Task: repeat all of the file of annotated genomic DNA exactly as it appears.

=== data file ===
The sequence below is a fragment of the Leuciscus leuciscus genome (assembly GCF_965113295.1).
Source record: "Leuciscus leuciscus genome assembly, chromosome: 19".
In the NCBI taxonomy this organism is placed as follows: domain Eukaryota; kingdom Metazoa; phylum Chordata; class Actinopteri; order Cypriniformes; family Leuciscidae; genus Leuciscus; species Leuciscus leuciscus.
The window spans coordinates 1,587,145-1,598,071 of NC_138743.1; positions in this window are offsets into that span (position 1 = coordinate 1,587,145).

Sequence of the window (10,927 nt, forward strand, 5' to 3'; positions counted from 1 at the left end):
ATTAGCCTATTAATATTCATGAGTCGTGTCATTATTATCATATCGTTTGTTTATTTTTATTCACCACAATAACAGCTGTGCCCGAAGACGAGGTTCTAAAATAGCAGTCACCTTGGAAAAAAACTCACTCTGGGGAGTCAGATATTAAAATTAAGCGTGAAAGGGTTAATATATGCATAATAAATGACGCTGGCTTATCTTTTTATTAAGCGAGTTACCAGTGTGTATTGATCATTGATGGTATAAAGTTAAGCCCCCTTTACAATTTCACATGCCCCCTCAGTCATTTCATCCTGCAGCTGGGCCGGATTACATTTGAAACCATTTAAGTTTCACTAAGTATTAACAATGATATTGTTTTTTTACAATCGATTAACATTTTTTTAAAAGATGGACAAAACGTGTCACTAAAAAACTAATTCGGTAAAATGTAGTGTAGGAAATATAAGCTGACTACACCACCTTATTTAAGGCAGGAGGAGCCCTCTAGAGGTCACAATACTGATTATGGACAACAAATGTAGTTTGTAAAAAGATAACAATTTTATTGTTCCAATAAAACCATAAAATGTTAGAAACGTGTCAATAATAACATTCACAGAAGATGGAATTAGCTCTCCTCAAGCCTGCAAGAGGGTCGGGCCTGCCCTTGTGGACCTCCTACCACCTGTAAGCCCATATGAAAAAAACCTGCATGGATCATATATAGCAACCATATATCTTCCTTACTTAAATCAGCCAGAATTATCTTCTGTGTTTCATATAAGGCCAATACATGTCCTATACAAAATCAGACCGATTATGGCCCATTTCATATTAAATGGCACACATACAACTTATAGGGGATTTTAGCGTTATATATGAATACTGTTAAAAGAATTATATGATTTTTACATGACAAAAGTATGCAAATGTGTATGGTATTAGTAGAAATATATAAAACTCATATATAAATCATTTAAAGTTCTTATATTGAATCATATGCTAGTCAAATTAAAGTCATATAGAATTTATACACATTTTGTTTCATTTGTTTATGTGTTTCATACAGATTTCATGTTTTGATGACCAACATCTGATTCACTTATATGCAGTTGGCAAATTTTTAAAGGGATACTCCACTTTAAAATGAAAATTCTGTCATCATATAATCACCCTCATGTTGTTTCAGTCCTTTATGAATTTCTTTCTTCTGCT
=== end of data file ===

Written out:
The sequence below is a fragment of the Leuciscus leuciscus genome (assembly GCF_965113295.1).
Source record: "Leuciscus leuciscus genome assembly, chromosome: 19".
In the NCBI taxonomy this organism is placed as follows: domain Eukaryota; kingdom Metazoa; phylum Chordata; class Actinopteri; order Cypriniformes; family Leuciscidae; genus Leuciscus; species Leuciscus leuciscus.
The window spans coordinates 1,587,145-1,598,071 of NC_138743.1; positions in this window are offsets into that span (position 1 = coordinate 1,587,145).

Sequence of the window (10,927 nt, forward strand, 5' to 3'; positions counted from 1 at the left end):
ATTAGCCTATTAATATTCATGAGTCGTGTCATTATTATCATATCGTTTGTTTATTTTTATTCACCACAATAACAGCTGTGCCCGAAGACGAGGTTCTAAAATAGCAGTCACCTTGGAAAAAAACTCACTCTGGGGAGTCAGATATTAAAATTAAGCGTGAAAGGGTTAATATATGCATAATAAATGACGCTGGCTTATCTTTTTATTAAGCGAGTTACCAGTGTGTATTGATCATTGATGGTATAAAGTTAAGCCCCCTTTACAATTTCACATGCCCCCTCAGTCATTTCATCCTGCAGCTGGGCCGGATTACATTTGAAACCATTTAAGTTTCACTAAGTATTAACAATGATATTGTTTTTTTACAATCGATTAACATTTTTTTAAAAGATGGACAAAACGTGTCACTAAAAAACTAATTCGGTAAAATGTAGTGTAGGAAATATAAGCTGACTACACCACCTTATTTAAGGCAGGAGGAGCCCTCTAGAGGTCACAATACTGATTATGGACAACAAATGTAGTTTGTAAAAAGATAACAATTTTATTGTTCCAATAAAACCATAAAATGTTAGAAACGTGTCAATAATAACATTCACAGAAGATGGAATTAGCTCTCCTCAAGCCTGCAAGAGGGTCGGGCCTGCCCTTGTGGACCTCCTACCACCTGTAAGCCCATATGAAAAAAACCTGCATGGATCATATATAGCAACCATATATCTTCCTTACTTAAATCAGCCAGAATTATCTTCTGTGTTTCATATAAGGCCAATACATGTCCTATACAAAATCAGACCGATTATGGCCCATTTCATATTAAATGGCACACATACAACTTATAGGGGATTTTAGCGTTATATATGAATACTGTTAAAAGAATTATATGATTTTTACATGACAAAAGTATGCAAATGTGTATGGTATTAGTAGAAATATATAAAACTCATATATAAATCATTTAAAGTTCTTATATTGAATCATATGCTAGTCAAATTAAAGTCATATAGAATTTATACACATTTTGTTTCATTTGTTTATGTGTTTCATACAGATTTCATGTTTTGATGACCAACATCTGATTCACTTATATGCAGTTGGCAAATTTTTAAAGGGATACTCCACTTTAAAATGAAAATTCTGTCATCATATAATCACCCTCATGTTGTTTCAGTCCTTTATGAATTTCTTTCTTCTGCT